Terry Gou did almost everything that Apple could ask for. He made all those iPhones - and he made them cheap. When Apple was subsequently criticised for low wages and poor working conditions at his factories in China, it was Mr Gou's company, the Foxconn Technology Group, and not Apple, that caught the most heat.
But now Foxconn, a potent symbol of the perks and perils of globalisation, is taking a step that, not all that long ago, would have seemed unthinkable: It is contemplating life far, far beyond Apple.
Foxconn, which is based in Taiwan but does most of its manufacturing in mainland China, wants to reduce its reliance on Apple. Its new strategy is a shift away from making products that other companies design, and towards developing products of its own, with an especially aggressive push into designing and manufacturing large, flat-screen televisions.
"Foxconn senses that the Apple aura isn't as invincible as before," said Jamie Wang, an analyst at the research firm Gartner. "So they are worried that they need something besides Apple's business that will allow them to grow."
As the biggest contract manufacturer for US electronics companies such as Apple, Dell, Hewlett-Packard and Amazon, Foxconn has been faced with labour unrest, worker suicides, industrial accidents and complaints about working conditions and labour practices. It has been working with many of its client companies to improve conditions, raise pay and improve labour standards.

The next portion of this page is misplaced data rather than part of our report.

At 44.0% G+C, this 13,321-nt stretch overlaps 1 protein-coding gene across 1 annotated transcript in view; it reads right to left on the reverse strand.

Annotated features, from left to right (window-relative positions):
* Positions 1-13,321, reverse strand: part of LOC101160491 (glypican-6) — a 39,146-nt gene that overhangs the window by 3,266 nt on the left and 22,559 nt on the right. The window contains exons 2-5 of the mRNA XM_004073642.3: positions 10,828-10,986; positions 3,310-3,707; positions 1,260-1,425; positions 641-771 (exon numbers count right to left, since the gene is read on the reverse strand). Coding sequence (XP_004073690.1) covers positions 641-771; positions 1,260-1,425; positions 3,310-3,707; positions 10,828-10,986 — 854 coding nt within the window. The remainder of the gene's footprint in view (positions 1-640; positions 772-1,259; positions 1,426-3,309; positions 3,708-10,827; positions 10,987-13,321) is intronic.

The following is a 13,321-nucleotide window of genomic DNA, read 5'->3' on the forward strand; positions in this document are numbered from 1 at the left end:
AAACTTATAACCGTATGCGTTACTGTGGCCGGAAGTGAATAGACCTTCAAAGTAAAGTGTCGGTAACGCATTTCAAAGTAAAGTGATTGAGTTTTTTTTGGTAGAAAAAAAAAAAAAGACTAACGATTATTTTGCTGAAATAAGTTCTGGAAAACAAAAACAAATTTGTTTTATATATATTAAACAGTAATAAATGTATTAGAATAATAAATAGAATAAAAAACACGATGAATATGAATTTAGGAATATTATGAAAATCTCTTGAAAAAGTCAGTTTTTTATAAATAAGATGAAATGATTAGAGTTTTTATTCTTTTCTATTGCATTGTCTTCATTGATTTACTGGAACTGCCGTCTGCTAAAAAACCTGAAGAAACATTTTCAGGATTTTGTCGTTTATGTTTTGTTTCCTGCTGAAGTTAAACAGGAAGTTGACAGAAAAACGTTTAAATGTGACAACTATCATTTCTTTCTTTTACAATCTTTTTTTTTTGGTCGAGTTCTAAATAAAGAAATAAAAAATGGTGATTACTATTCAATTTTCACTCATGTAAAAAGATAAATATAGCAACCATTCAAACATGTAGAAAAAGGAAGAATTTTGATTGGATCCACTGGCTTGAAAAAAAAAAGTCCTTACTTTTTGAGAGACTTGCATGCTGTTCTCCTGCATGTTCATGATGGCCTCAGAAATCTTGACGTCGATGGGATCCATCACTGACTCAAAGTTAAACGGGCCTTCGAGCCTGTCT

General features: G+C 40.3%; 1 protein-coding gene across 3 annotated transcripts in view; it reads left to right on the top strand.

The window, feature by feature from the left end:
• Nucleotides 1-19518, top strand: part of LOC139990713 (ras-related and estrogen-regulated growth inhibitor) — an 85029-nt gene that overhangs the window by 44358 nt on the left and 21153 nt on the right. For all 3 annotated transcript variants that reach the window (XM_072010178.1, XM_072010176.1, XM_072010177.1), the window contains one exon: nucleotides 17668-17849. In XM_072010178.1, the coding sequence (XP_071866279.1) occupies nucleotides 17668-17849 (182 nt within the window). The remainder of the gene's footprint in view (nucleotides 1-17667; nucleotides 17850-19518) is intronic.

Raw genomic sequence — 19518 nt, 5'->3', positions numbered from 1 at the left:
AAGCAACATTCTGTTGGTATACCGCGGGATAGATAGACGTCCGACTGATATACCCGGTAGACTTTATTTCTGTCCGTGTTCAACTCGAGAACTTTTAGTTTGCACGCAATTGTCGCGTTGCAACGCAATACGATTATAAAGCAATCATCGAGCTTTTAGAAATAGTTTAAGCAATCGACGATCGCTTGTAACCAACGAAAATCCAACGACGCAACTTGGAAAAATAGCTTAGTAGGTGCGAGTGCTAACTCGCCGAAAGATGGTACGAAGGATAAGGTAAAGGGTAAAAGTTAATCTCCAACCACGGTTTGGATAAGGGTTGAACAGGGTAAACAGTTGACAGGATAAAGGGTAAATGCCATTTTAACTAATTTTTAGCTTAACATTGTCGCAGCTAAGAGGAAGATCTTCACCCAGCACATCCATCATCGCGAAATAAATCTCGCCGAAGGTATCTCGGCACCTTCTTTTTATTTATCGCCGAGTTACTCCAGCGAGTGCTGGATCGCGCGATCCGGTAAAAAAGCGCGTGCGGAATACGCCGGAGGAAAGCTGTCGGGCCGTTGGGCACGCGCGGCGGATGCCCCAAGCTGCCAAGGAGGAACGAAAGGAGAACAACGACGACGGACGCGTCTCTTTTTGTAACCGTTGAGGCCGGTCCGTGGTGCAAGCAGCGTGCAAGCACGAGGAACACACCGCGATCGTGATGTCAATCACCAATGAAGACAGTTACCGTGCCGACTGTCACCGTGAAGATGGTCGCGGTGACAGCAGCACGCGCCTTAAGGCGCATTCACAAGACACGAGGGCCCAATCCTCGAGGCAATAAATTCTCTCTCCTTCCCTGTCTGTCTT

"Taiwan companies have always relied on being a contract manufacturer and outsourcing manufacturer," said Luo Huai-jia, vice-president at the Taiwan Electrical and Electronic Manufacturers Association. "Now we need to start looking at original design manufacturing and directly matching the needs of consumers."
Most analysts say they believe Foxconn needs a large TV customer. And some analysts think Foxconn is just biding its time, waiting for Apple to figure how to create a game-changing TV product that will increase demand once again.
Apple and Foxconn spokesmen said they did not comment on speculation. New York Times